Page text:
Galaxy, that is a sweet gun. I am a fan.

PVC bow arms are a cool fad and all but they do add an undeniable bulk to a gun. Why not do a slingshot instead? You'd still have an adjustable external power source and you could keep a much lower horizontal profile.


You'd have an adjustable external power source with a much lower horizontal profile... That doesn't store energy nearly as easily as a bow would.

McMaster sells surgical tubing which I have used in the past (Uruk-Hai bows) and it's a fun material to work with, but it would need very high tensioning to be as useful as a K26 (or even K25) and at that point I doubt it would be any smoother or easier to prime. However you would get to keep the extra draw length capabilities which is something the springs don't have on it.

I'd be interested to see the results if someone tested it out but I'm not optimistic that it would be more effective or useful than a spring.

Edited by Ice Nine, 09 September 2010 - 03:11 PM.

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Unholy Three: DUPLUM SCRTA, DUPLUM PROBLEMA (2009)

But Zeke guns tend to be like proofs by contradiction

Theoretically solid but actually non-constructive

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#21 diamondbacknf1626

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Posted 09 September 2010 - 03:38 PM

*Edit* I also had a hilarious thought, now that we are making other nerf blasters into crossbows... when will someone make an actual Nerf Crossbow, crossbow powered? :D


I don't know when...but I smell a bow-powered Ellen on its way.

Also, great work as always, I may apply this to my pumpbow if I get the chance to go out this weekend and get the materials.
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#22 Zorns Lemma

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Posted 09 September 2010 - 05:16 PM

Something to note: one of the reasons why this is easier to draw but gives pretty similar results is that while your stiffness coefficient from the bending forces of your arms is much lower than that from the shear forces of a spring, you're basically starting at a rest force > 0. In blasters with poor design or poor fabrication, this doesn't bode well for your front bushing, plunger head, or side plates.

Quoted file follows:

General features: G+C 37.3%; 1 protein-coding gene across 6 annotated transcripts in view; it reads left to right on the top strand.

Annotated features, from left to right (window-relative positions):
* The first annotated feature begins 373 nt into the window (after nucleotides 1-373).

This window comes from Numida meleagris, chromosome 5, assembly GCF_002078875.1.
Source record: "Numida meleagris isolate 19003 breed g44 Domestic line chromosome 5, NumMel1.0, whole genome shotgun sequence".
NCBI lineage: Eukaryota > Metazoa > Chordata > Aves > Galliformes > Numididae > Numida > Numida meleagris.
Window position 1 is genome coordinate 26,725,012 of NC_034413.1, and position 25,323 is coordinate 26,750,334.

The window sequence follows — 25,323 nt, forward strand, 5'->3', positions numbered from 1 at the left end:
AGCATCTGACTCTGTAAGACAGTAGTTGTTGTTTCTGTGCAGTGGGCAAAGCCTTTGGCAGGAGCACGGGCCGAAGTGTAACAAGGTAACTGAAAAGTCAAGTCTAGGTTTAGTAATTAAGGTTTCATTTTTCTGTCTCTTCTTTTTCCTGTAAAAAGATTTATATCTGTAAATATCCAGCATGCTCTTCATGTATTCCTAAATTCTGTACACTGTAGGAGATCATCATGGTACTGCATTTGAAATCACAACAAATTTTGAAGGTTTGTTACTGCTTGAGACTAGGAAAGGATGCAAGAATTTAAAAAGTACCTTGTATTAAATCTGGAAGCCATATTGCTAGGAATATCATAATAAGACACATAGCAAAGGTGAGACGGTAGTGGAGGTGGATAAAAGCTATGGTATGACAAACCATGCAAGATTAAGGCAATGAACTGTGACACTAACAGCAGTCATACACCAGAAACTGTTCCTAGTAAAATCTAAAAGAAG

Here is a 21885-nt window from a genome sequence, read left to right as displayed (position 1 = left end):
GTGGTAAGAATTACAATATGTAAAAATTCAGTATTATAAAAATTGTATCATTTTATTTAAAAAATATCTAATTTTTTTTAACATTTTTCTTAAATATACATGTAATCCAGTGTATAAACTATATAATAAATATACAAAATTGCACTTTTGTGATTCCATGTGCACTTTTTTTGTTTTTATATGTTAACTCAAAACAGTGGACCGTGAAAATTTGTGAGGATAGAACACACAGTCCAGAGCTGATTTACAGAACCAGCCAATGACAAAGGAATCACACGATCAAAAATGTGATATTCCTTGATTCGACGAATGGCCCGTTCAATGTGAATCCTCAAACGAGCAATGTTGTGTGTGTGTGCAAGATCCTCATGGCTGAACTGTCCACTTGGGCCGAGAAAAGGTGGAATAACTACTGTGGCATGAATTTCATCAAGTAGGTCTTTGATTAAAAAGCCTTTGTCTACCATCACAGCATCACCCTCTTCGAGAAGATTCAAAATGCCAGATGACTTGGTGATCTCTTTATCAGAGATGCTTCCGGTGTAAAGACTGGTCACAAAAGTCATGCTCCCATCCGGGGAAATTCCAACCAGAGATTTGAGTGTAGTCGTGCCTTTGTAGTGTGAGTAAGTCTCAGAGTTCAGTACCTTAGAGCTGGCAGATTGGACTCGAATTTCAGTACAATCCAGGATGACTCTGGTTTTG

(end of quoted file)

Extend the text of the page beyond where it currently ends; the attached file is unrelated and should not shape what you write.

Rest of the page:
(To clarify, a [k26] goes from 0 lbs to ~34 lbs over the course of its draw. Bow arms would go from say, 10 lbs to 20 lbs over the course of the same draw. Energy is pretty comparable, but the forces are drastically different.)
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#23 Ice Nine

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Posted 09 September 2010 - 10:54 PM

Also, great work as always, I may apply this to my pumpbow if I get the chance to go out this weekend and get the materials.


One of my original goals for this project was to make an adaption system for my near-future pumpbow, so I wouldn't end up making two guns. Best of luck to you.

Right now I'm working on a prototype for a compound bow-esque design but it would probably be a much more difficult conversion, if not impossible. If it works (which I'm not entirely optimistic it will) it'll probably be more appropriate for purpose-built guns.
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Unholy Three: DUPLUM SCRTA, DUPLUM PROBLEMA (2009)

But Zeke guns tend to be like proofs by contradiction

Theoretically solid but actually non-constructive

Rnbw Cln


#24 TantumBull

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Posted 09 September 2010 - 11:08 PM

Right now I'm working on a prototype for a compound bow-esque design but it would probably be a much more difficult conversion, if not impossible. If it works (which I'm not entirely optimistic it will) it'll probably be more appropriate for purpose-built guns.

That's awesome! The other day I was just thinking about the possibility of something like that but I wouldn't know at all where to start. Best of luck to you, and I can't wait to see what you come up with! Do you think it would help much with a blaster with a catch, though, because I thought one of the main advantages of a compound bow was that it was easier to hold at full draw? Or would it also help with the actual priming?
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#25 NerfGeek416

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Posted 21 December 2010 - 05:38 PM

I apologize for the necro, but this adds significant content.
After building several of these bows for my friends, I found that they shattered easily at the point where the hole was drilled. There simply wasn't enough material to withstand the constant bending.
I have a solution. First, use a 1" x 1/2" tee. Then, bore out a 1/2" coupler, so PVC slides through it easily. Drill through this, and the bow arm. Slide this into the tee, and follow Ice Nine's instructions for the rest.

This seems far more durable than the original design, and I have put hundreds of shots through it with no sign of wear.